All of this is just an excuse to link to a post at Offal News that itself winds up at an amazing website maintained by the New York Times. The Times has used some simple software to let you wander through George Bush's state of the union speeches searching for keywords. You can see where the word turns up, the speech context and the frequency it shows up.

Curious stuff.

Fascinating in a nerdy/geeky sorta way.

But it's inevitably the start of someone's strategic plan.

24 January 2007

Danny Williams: At odds with himself...again

Courtesy of vocm.com, the latest comment by Premier Danny Williams [right] on the Hibernia South project he cancelled last week:
...He says the inherent conflict of interest is the feds supporting the CNLOPB while they [the federal government] own part of the project. ...
There's the case, ladies and gentlemen, against the provincial government having an equity stake in any offshore oil or gas project. How could the provincial government hold veto power over a project it has a financial interest?

Bond readers have already heard about a conflict of interest involving the provincial government and the offshore. It's one of the reasons why the oil companies weren't too fussy about Danny's idea of having the same guy who was negotiating the government's tax take also sitting to negotiate his potential seat at the operators table.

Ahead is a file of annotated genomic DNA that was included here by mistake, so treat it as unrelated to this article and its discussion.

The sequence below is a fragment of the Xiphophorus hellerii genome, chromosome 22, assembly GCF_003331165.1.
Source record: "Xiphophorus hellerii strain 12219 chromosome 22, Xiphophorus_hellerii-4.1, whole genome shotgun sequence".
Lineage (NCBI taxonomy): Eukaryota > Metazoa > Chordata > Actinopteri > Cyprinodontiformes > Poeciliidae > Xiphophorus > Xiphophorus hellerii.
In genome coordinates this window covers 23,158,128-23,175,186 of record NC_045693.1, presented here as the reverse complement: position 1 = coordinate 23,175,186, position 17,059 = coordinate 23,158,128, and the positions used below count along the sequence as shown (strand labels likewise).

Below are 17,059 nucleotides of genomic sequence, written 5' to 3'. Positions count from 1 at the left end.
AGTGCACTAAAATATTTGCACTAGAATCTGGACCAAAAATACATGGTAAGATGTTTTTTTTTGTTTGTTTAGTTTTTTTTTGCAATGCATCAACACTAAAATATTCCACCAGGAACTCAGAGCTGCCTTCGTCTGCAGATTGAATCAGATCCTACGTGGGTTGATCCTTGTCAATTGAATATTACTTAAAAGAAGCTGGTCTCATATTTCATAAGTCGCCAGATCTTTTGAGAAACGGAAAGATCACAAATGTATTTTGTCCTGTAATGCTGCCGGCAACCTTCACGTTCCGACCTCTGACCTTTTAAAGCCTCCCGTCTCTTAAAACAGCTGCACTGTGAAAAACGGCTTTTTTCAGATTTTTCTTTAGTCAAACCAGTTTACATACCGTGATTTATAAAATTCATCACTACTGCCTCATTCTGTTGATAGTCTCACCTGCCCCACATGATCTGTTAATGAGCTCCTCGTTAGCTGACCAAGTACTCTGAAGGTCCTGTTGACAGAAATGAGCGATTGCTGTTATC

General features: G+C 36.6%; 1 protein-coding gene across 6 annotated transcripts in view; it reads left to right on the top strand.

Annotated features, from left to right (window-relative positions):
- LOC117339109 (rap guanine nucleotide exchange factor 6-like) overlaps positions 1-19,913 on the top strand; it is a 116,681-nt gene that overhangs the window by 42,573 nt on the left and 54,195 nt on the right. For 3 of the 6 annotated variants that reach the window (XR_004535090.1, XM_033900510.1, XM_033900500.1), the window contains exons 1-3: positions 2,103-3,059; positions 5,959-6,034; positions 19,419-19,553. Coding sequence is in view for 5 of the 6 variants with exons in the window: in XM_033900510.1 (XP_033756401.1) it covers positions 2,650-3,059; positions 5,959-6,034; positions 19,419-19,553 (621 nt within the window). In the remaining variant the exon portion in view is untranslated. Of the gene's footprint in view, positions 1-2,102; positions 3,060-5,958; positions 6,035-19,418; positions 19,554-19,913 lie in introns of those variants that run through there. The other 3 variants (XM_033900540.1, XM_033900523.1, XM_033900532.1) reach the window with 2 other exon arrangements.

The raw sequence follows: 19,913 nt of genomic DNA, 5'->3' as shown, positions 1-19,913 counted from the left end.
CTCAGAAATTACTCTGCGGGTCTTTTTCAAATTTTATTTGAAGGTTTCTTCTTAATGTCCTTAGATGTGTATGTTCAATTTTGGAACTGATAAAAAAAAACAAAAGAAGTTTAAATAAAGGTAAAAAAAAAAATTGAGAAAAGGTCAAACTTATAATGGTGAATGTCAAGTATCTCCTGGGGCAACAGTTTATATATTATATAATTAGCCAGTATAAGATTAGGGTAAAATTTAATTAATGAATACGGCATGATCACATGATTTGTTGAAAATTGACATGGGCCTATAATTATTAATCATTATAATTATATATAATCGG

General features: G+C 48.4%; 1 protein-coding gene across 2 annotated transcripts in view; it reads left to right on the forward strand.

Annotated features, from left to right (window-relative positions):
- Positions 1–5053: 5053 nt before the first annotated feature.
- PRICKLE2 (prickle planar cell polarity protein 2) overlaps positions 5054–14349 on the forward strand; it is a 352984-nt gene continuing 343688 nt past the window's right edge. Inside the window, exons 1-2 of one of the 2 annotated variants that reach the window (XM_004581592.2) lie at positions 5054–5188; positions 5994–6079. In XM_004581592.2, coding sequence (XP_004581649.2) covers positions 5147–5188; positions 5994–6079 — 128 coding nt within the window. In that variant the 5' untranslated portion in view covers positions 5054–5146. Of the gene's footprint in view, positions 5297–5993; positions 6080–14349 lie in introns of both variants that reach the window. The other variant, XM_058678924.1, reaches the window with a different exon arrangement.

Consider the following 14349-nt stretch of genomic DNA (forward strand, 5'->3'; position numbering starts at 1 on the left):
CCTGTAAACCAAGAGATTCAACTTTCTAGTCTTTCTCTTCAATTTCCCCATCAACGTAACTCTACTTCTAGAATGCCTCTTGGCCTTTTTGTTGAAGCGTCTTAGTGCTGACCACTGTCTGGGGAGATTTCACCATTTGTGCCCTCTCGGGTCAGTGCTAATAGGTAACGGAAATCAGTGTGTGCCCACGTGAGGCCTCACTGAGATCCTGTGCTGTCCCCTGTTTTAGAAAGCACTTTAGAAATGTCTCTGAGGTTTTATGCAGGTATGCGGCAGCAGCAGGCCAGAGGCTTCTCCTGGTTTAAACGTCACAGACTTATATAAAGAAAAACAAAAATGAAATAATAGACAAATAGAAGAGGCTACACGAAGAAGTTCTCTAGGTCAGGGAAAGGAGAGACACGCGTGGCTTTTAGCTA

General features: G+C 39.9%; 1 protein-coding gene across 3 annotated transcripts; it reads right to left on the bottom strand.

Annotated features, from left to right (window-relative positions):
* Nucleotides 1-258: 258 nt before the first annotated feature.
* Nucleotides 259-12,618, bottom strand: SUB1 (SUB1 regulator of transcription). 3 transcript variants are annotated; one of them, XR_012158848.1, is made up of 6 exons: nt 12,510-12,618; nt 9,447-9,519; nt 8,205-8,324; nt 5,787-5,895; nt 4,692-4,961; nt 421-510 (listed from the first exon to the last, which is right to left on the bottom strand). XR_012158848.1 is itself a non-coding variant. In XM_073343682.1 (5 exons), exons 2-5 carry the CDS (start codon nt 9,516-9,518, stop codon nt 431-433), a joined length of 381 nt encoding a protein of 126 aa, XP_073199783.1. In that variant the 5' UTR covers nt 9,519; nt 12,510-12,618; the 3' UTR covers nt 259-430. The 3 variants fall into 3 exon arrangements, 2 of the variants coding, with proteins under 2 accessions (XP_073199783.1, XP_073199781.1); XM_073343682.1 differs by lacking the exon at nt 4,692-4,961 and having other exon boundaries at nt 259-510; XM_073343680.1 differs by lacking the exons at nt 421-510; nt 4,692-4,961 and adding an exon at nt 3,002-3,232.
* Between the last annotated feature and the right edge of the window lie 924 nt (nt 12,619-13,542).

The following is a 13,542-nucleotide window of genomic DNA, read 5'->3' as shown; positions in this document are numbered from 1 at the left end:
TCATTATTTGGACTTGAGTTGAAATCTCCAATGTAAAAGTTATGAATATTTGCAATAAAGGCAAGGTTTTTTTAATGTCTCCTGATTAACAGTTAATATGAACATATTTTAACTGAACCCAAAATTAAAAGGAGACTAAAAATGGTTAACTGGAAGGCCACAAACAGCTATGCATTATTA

It was a conflict of interest. Bond Papers hit on the notion, then had the conflict of interest issue confirmed by industry sources.

Hebron talks could likely get started if Premier Williams agreed with himself. Sadly, he finds it more productive to argue with himself on more and more issues, instead. With such a diversity of opinion just within a single brain, Danny Williams can actually be a team of one.

Public policy by Sybil.

What a concept.

"Show me the shoes and I'll piss on them", or Danny Williams' latest jihad

Meanwhile, the Council of the Federation meeting is going to be fun, given Danny Williams latest "screw you" message to his fellow Premiers.

The shoeshine guys outside the meeting will be doing a raging book of business patching up the nine pairs of first minister loafers from across Canada the feisty Newfoundland and Labrador premier is set to soak.

In the same story at vocm.com, the Premier Dan is quoted as saying:
Williams says he wants the federal government to make all of the provinces whole however if they experience a financial setback while Newfoundland and Labrador gain more money, then so be it. [Emphasis added]
That's what he said; you get to listen to these things while a blizzard rages outside your house.

Once again, it's pretty easy to see Premier Dan at war with himself on the same issue. At the same time as he claimed it would be unthinkable to reduce Newfoundland and Labrador's federal hand-outs, he's quite happy if someone else gets shafted.

Sucks to be them, so to speak.